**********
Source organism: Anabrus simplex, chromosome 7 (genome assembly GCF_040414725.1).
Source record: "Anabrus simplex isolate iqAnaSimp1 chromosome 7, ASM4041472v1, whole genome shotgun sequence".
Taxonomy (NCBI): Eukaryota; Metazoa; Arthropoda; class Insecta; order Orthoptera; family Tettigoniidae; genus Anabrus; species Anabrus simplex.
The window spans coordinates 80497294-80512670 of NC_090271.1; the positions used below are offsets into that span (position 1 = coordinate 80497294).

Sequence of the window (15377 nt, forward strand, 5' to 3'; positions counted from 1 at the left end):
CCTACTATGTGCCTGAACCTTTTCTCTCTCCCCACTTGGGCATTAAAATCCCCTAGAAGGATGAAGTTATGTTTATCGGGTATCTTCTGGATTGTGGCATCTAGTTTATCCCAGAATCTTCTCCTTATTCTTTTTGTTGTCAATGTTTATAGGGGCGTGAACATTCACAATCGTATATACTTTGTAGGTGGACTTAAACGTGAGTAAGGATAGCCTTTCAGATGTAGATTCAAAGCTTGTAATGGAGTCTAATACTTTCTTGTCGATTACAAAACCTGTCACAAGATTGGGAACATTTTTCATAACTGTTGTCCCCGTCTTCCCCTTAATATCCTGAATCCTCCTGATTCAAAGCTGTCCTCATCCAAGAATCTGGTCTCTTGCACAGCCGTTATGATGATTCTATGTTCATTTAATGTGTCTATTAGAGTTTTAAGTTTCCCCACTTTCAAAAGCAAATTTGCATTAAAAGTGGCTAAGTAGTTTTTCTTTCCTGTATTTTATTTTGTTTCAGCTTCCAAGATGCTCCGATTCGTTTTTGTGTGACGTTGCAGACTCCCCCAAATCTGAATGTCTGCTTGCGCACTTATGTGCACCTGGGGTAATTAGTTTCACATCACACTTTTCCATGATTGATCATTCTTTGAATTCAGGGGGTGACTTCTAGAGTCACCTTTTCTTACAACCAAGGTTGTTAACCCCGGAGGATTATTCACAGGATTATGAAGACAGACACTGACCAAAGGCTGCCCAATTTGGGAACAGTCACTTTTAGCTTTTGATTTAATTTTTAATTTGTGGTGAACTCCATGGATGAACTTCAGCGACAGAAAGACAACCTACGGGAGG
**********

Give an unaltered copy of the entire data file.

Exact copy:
Source organism: Anabrus simplex, chromosome 7 (genome assembly GCF_040414725.1).
Source record: "Anabrus simplex isolate iqAnaSimp1 chromosome 7, ASM4041472v1, whole genome shotgun sequence".
Taxonomy (NCBI): Eukaryota; Metazoa; Arthropoda; class Insecta; order Orthoptera; family Tettigoniidae; genus Anabrus; species Anabrus simplex.
The window spans coordinates 80497294-80512670 of NC_090271.1; the positions used below are offsets into that span (position 1 = coordinate 80497294).

Sequence of the window (15377 nt, forward strand, 5' to 3'; positions counted from 1 at the left end):
CCTACTATGTGCCTGAACCTTTTCTCTCTCCCCACTTGGGCATTAAAATCCCCTAGAAGGATGAAGTTATGTTTATCGGGTATCTTCTGGATTGTGGCATCTAGTTTATCCCAGAATCTTCTCCTTATTCTTTTTGTTGTCAATGTTTATAGGGGCGTGAACATTCACAATCGTATATACTTTGTAGGTGGACTTAAACGTGAGTAAGGATAGCCTTTCAGATGTAGATTCAAAGCTTGTAATGGAGTCTAATACTTTCTTGTCGATTACAAAACCTGTCACAAGATTGGGAACATTTTTCATAACTGTTGTCCCCGTCTTCCCCTTAATATCCTGAATCCTCCTGATTCAAAGCTGTCCTCATCCAAGAATCTGGTCTCTTGCACAGCCGTTATGATGATTCTATGTTCATTTAATGTGTCTATTAGAGTTTTAAGTTTCCCCACTTTCAAAAGCAAATTTGCATTAAAAGTGGCTAAGTAGTTTTTCTTTCCTGTATTTTATTTTGTTTCAGCTTCCAAGATGCTCCGATTCGTTTTTGTGTGACGTTGCAGACTCCCCCAAATCTGAATGTCTGCTTGCGCACTTATGTGCACCTGGGGTAATTAGTTTCACATCACACTTTTCCATGATTGATCATTCTTTGAATTCAGGGGGTGACTTCTAGAGTCACCTTTTCTTACAACCAAGGTTGTTAACCCCGGAGGATTATTCACAGGATTATGAAGACAGACACTGACCAAAGGCTGCCCAATTTGGGAACAGTCACTTTTAGCTTTTGATTTAATTTTTAATTTGTGGTGAACTCCATGGATGAACTTCAGCGACAGAAAGACAACCTACGGGAGG